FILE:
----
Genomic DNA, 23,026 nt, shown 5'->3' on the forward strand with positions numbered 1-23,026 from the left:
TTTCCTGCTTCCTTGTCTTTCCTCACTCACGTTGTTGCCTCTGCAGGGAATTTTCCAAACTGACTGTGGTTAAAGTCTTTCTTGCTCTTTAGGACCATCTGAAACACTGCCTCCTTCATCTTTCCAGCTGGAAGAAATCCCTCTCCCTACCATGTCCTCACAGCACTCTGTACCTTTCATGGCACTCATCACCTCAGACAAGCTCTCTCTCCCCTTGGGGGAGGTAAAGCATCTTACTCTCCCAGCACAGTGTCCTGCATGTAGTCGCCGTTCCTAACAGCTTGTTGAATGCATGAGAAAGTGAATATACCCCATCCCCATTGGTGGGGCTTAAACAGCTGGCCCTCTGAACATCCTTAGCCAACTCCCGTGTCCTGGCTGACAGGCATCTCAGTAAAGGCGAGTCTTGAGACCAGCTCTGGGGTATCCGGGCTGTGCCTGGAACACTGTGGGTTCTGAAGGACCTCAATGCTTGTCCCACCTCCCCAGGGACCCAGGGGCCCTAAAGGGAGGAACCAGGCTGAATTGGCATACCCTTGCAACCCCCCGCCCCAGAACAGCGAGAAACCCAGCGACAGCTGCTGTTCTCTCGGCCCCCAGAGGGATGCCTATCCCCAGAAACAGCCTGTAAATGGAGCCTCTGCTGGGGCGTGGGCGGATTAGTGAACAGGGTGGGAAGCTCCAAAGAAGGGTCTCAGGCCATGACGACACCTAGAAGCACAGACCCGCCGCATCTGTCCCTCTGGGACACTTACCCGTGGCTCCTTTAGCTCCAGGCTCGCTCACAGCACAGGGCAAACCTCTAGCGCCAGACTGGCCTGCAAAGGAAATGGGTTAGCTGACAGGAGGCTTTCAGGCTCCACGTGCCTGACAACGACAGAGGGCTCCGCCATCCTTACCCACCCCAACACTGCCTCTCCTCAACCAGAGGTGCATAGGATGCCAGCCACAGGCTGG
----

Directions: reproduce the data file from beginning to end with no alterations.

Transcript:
Genomic DNA, 23,026 nt, shown 5'->3' on the forward strand with positions numbered 1-23,026 from the left:
TTTCCTGCTTCCTTGTCTTTCCTCACTCACGTTGTTGCCTCTGCAGGGAATTTTCCAAACTGACTGTGGTTAAAGTCTTTCTTGCTCTTTAGGACCATCTGAAACACTGCCTCCTTCATCTTTCCAGCTGGAAGAAATCCCTCTCCCTACCATGTCCTCACAGCACTCTGTACCTTTCATGGCACTCATCACCTCAGACAAGCTCTCTCTCCCCTTGGGGGAGGTAAAGCATCTTACTCTCCCAGCACAGTGTCCTGCATGTAGTCGCCGTTCCTAACAGCTTGTTGAATGCATGAGAAAGTGAATATACCCCATCCCCATTGGTGGGGCTTAAACAGCTGGCCCTCTGAACATCCTTAGCCAACTCCCGTGTCCTGGCTGACAGGCATCTCAGTAAAGGCGAGTCTTGAGACCAGCTCTGGGGTATCCGGGCTGTGCCTGGAACACTGTGGGTTCTGAAGGACCTCAATGCTTGTCCCACCTCCCCAGGGACCCAGGGGCCCTAAAGGGAGGAACCAGGCTGAATTGGCATACCCTTGCAACCCCCCGCCCCAGAACAGCGAGAAACCCAGCGACAGCTGCTGTTCTCTCGGCCCCCAGAGGGATGCCTATCCCCAGAAACAGCCTGTAAATGGAGCCTCTGCTGGGGCGTGGGCGGATTAGTGAACAGGGTGGGAAGCTCCAAAGAAGGGTCTCAGGCCATGACGACACCTAGAAGCACAGACCCGCCGCATCTGTCCCTCTGGGACACTTACCCGTGGCTCCTTTAGCTCCAGGCTCGCTCACAGCACAGGGCAAACCTCTAGCGCCAGACTGGCCTGCAAAGGAAATGGGTTAGCTGACAGGAGGCTTTCAGGCTCCACGTGCCTGACAACGACAGAGGGCTCCGCCATCCTTACCCACCCCAACACTGCCTCTCCTCAACCAGAGGTGCATAGGATGCCAGCCACAGGCTGG